In 2020, Cigna conducted an anti-corruption and economic sanctions risk assessment focused on business units outside the U.S. We leveraged the results of the risk assessment to provide enhanced training and testing in higher-risk countries.

Cigna is proactive about staying abreast of anti-corruption best practices. To this end, we are a member of TRACE International, a globally recognized anti-bribery business association, and Gartner, a general resource for compliance, ethics and anti-corruption.

Enterprise Compliance and Ethics Oversight

Cigna’s Enterprise Compliance organization and the Ethics Office continues to reinforce our culture of integrity and compliance with our business partners. A key element of Cigna’s culture of compliance is the company’s maintenance of a dedicated Chief Ethics Officer. The role reports directly to our Chief Compliance Officer and has visibility across the enterprise.

We also continue to stress both the duty that employees have to report actual or suspected misconduct as well as Cigna’s strong prohibition against retaliation. As part of these efforts, we launched a communication strategy to help the organization understand the role of the Ethics Office and the investigation process.

In 2020, we have also continued to make enhancements to our core compliance controls and our risk-reporting processes. The compliance organization continues to engage with business partners across the organization to review compliance requirements and conduct compliance risk reviews. These reviews are reported to the Enterprise Compliance Risk Officer and shared with Enterprise Risk Management for reporting purposes. Reporting and oversight at the highest level of the organization are achieved through regular meetings of the Chief Compliance Officer and General Counsel with the Compliance Committee of the Board of Directors to inform them of key compliance topics. The Compliance Committee of the Board of Directors oversees our key compliance and ethics programs, including compliance with the laws and regulations that apply to our business operations, such as data privacy and U.S. federal and state health care program requirements. The Compliance Committee is advised of any significant investigative matters. In addition, the Chief Ethics Officer presents, to the Compliance Committee of the Board, an overview of ethics-related milestones and priorities as well as an overview of ethics and compliance concerns reported to the Ethics Office and the Ethics Help Line.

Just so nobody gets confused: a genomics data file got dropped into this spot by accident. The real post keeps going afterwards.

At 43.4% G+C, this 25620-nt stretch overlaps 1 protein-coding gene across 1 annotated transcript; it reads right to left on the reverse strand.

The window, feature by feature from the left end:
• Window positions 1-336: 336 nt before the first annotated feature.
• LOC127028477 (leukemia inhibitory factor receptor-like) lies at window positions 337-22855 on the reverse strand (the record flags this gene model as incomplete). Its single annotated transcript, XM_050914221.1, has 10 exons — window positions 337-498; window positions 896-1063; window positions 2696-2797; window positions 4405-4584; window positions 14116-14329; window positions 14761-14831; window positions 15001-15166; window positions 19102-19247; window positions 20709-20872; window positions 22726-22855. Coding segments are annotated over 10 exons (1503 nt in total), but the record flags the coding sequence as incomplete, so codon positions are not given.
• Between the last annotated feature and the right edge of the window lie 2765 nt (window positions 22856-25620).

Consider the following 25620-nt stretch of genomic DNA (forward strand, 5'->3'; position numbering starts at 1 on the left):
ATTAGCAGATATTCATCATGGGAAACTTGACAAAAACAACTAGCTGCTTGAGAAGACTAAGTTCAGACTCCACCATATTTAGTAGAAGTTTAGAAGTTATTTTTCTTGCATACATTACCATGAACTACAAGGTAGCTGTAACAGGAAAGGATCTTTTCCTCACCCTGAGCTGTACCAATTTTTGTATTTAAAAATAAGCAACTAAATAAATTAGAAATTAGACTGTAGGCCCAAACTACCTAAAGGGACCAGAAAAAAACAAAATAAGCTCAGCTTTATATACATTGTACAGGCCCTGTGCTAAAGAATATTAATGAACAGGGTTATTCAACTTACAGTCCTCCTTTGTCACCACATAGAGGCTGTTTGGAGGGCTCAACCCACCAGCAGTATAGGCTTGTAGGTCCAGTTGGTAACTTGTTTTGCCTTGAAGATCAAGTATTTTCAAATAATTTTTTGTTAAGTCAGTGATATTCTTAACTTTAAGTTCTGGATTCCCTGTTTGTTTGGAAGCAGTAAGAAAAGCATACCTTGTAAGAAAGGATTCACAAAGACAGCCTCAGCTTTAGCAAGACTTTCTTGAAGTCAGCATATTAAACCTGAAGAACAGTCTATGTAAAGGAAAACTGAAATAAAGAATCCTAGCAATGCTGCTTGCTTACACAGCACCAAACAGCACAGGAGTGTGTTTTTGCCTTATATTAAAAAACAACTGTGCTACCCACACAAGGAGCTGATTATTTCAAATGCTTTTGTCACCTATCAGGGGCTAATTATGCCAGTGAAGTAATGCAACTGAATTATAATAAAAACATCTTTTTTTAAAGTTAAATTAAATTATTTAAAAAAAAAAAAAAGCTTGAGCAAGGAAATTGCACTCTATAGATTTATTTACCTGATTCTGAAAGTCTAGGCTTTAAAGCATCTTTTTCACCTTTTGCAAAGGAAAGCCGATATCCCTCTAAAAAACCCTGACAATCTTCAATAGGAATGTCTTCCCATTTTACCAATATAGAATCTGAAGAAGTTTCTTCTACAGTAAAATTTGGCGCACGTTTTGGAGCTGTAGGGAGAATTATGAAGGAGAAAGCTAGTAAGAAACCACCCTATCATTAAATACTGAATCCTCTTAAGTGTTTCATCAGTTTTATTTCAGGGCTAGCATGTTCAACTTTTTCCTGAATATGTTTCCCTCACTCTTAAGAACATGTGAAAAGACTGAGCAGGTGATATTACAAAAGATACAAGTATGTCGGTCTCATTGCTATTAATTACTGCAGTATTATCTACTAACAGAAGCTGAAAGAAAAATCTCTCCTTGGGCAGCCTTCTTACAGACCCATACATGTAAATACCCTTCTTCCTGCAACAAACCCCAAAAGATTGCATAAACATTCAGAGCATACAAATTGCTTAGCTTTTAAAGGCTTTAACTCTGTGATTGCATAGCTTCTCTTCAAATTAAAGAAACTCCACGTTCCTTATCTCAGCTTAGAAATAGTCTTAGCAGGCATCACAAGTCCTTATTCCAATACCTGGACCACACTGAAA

In addition, on a quarterly basis, the Ethics Office prepares operational reporting regarding ethics and compliance concerns reported to the Ethics Office and the Ethics Help Line to compare it to both internal historical data and external benchmarking data, to identify potential or emerging risk areas or trends, and to evaluate any training and awareness needs.

This reporting occurs at the enterprise level and at the level of Cigna’s three primary business lines: Evernorth, U.S. Medical, and International Markets. Among other things, our operational reporting tracks overall Ethics Help Line volume; the types of guidance sought or allegations raised; the volume of investigative matters that were substantiated or unsubstantiated; any disciplinary actions taken; the number and type of matters referred to Legal/Litigation; anonymity rates; and average time to close data.

In 2020, Cigna also conducted an Ethics Survey to canvas our employees on our ethics and compliance program and gain insight and benchmarking regarding the ethical culture. Cigna partnered with Ethisphere, a global leader in advancing ethical business standards and practices, to conduct the survey and:

  • Confidentially and anonymously canvas our employees;
  • Get an objective measurement of our ethical culture and compliance program globally;
  • Obtain critical external benchmarking to help measure the effectiveness of our program against corporate peers; and
  • Identify potential risk areas and evaluate training and awareness needs to help guide future program development.

The results of Cigna’s Ethics Survey were strong and reflective of a culture that emphasizes integrity and ethical behavior.

Ethics Training and Employee Engagement

We train new employees, including part-time workers and contractors, on our Code. Additionally, employees affirm their adherence to the Code annually. Similarly, our Board of Directors is also trained on their obligations under the Code and the Director Code of Conduct.